CEO Insider

He chased females around the office – 6 ways to deal with gender bias in the workplace

When the revelations of #metoo caused a storm in Hollywood, and raised the lid on the mind-numbing extent of sexual harassment women experience at work, I caught myself thinking how lucky I was. At no time during my career had I been asked to have sex in return for work.

Apart from feeling relatively lucky (while realising that even that is a bias ….), I also felt extremely frustrated about it, pleased that we’re now condemning it, and more determined than ever to keep pushing for gender equality. We should expect equality, and nothing less.

I was also reminded of my own personal experience of harassment. In my first days as a full-time worker in a large organisation I was told by co-workers that my new boss, a middle-aged man, chased female employees around the office. Seriously?

Yes, it did happen. On a regular basis. So far as I can recall, he didn’t ever catch anyone, but that isn’t the point. The point is the intimidation and fear that is caused by something projected as a seemingly harmless ‘game’, but which is most certainly not. Tacit license came from the organisation and its authority figures; his behaviour wasn’t a secret and it wasn’t stopped.

What was more common in my career was the feeling of being passed over for promotional roles, with vague, unhelpful feedback as to why. I could compare my qualifications, experiences and achievements with those of the guy who ended up with the job, and just not get it. I now understand the pattern of bias that infiltrates these decisions and can make sense of it; making sense of it doesn’t make it fair, then or now.

Whatever your level of responsibility in your organisation, there are a lot of ways that you can reduce the biases women face, and help yourself and others out with their careers.

  1. If you’re not sure there’s anything to this, get curious. Ask yourself, what if there is? Bias is created in big acts, but also very small, seemingly inconsequential ones. Try some data collection – how much time do male leaders spend with male team members, versus female? How much air-time do women vs men get in meetings?
  2. If it doesn’t happen to you, but you know it happens to others, use your voice within your network and be an ally. You can speak out more about the importance of inclusion in your network, and call out practices that are not inclusive.
  3. If you’re talked over in meetings, your views are discounted, or your ideas are stolen, speak with your boss about the impact, instigate some meeting groundrules to ensure everyone’s ideas are heard, and credit is given fairly. With groundrules, it’s easier to call it out, to divert attention back to the person who has generated the idea, to acknowledge what’s good about it, and if it’s yours, to own it.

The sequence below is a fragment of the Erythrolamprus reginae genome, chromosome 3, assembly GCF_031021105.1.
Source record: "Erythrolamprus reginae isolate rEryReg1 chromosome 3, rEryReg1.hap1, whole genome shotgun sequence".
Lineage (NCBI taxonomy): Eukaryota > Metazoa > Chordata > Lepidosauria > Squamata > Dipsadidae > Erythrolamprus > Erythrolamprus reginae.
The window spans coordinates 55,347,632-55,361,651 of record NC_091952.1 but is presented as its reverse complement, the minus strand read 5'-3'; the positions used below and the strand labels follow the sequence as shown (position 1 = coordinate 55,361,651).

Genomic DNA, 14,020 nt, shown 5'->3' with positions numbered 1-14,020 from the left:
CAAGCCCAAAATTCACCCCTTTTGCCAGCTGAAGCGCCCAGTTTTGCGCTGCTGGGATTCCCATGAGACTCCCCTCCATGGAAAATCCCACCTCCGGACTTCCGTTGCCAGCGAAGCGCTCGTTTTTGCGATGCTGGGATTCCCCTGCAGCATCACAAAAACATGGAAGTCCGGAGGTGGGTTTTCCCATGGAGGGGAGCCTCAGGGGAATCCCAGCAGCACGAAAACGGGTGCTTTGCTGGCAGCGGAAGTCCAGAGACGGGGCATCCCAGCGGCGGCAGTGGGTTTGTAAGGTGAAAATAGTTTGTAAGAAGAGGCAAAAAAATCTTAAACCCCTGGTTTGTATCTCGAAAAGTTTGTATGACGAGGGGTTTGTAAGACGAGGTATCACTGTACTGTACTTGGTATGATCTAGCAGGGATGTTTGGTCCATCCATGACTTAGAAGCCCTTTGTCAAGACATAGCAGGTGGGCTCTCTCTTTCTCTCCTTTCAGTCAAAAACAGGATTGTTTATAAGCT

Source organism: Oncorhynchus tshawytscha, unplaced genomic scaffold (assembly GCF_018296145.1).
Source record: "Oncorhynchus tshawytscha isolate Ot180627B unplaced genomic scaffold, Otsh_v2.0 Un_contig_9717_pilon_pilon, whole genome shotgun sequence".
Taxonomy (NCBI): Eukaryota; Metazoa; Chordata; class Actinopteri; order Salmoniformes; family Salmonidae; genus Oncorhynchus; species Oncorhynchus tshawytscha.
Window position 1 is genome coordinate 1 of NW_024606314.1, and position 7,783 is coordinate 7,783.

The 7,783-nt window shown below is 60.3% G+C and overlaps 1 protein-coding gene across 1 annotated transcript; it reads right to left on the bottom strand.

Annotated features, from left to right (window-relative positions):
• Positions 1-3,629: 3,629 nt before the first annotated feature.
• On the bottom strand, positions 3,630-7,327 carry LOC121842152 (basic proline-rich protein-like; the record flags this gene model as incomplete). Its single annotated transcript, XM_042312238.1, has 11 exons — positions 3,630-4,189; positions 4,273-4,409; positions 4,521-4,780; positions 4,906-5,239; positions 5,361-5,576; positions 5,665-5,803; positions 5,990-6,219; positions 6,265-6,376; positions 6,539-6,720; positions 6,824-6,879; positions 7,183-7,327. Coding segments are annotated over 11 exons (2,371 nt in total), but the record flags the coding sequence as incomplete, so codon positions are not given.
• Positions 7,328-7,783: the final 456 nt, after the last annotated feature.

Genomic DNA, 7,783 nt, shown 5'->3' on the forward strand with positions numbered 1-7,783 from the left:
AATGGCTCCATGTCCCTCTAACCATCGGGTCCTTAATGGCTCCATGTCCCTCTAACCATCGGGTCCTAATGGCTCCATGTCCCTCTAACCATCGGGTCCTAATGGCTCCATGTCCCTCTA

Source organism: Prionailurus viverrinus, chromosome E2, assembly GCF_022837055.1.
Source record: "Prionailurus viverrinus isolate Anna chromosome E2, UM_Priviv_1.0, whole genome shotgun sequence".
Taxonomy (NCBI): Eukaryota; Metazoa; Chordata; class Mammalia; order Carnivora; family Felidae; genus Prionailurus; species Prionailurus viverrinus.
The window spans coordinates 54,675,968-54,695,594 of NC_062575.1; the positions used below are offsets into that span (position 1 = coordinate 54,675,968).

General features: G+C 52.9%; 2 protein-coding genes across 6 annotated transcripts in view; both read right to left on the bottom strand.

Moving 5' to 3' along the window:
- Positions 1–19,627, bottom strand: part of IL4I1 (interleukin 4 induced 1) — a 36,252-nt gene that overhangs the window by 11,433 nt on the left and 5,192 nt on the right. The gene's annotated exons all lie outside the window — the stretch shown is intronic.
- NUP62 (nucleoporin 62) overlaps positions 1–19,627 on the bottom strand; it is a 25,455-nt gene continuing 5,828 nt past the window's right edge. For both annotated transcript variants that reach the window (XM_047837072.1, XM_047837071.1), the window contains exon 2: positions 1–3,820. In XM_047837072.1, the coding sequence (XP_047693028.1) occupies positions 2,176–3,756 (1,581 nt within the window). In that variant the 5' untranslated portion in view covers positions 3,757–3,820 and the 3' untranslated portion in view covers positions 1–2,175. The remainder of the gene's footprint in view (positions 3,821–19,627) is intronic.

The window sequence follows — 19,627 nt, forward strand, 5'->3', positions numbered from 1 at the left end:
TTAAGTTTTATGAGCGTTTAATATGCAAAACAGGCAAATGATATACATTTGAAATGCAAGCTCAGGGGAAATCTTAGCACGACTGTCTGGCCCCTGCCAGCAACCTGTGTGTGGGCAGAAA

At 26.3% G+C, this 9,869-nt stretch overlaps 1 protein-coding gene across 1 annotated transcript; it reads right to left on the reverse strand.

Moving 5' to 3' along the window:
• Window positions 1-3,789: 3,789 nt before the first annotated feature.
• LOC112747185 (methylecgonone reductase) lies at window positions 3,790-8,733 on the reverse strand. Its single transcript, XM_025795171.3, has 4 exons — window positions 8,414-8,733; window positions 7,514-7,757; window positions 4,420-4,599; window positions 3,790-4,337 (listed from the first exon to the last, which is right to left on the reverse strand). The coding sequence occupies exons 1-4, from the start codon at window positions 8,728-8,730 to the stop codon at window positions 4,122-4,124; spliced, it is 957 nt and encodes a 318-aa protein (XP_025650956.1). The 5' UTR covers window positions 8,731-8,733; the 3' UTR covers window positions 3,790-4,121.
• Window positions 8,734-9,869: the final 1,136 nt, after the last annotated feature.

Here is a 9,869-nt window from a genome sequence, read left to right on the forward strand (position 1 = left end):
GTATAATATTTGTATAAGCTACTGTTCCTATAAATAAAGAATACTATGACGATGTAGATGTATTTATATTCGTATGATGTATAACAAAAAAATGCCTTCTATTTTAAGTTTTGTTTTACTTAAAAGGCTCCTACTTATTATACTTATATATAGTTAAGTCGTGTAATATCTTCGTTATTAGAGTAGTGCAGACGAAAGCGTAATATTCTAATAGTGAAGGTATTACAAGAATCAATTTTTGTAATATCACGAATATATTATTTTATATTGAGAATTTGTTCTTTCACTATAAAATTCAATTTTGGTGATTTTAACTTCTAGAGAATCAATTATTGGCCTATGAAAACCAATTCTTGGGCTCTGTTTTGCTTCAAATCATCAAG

4. If you don’t get the promotion and it’s not clear why, eg, the guy who got the job doesn’t have your qualifications, experience, track record, smarts or people skills, don’t give up. What he may have in spades is confidence, and for men, that’s often enough. Despite the fact that confidence is a poor indicator of competence, organisations give it priority when they recruit to leadership roles. If it’s within your span of control, encourage your organisation’s leaders and your D&I committee to have clear criteria for job roles, and make sure they are used. Transparency about decision making processes and outcomes can go a long way.
  5. What if the unthinkable happens? Harassment and discrimination do happen, more than they should. Immediate personal support is a must. If it’s you, make sure you get it; if it’s happening to others, make sure you give it. To get action to stop the behaviour and to ensure the perpetrator is held accountable, work with allies. An ally is someone you feel comfortable enough to tell what’s happened, and who you can rely on to help you take action. If they’re male, all the better.
  6. How about changing the system? The more we focus on the system, the more rapidly we can change our own experiences. If you’re a senior leader, you can champion gender inclusion, be an advocate. Now is a great time to do that, as there are so many conversations right now about creating better, more inclusive and flexible cultures as we emerge from COVID-19 lockdown. If you’re not a senior leader, or aren’t quite sure how to be a champion, support the champions you know. Thank them, repeat their stories, help amplify the work that they are doing.

Written by Dr. Karen Morley. Here’s what you’ve missed?

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Dr. Karen Morley
Dr. Karen Morley, principal at Karen Morley & Associates, is an authority on the benefits of gender balanced leadership and how to help women to succeed at work. She helps leaders understand the value of inclusive leadership to organisational as well as social outcomes. She is the author of Beat Gender Bias: How to play a better part in a more inclusive world; Lead like a Coach: How to Make the Most of Any Team; and Gender-Balanced Leadership: An Executive Guide. Dr. Karen Morley is an opinion columnist for the CEOWORLD magazine. Follow her on Twitter or connect on LinkedIn.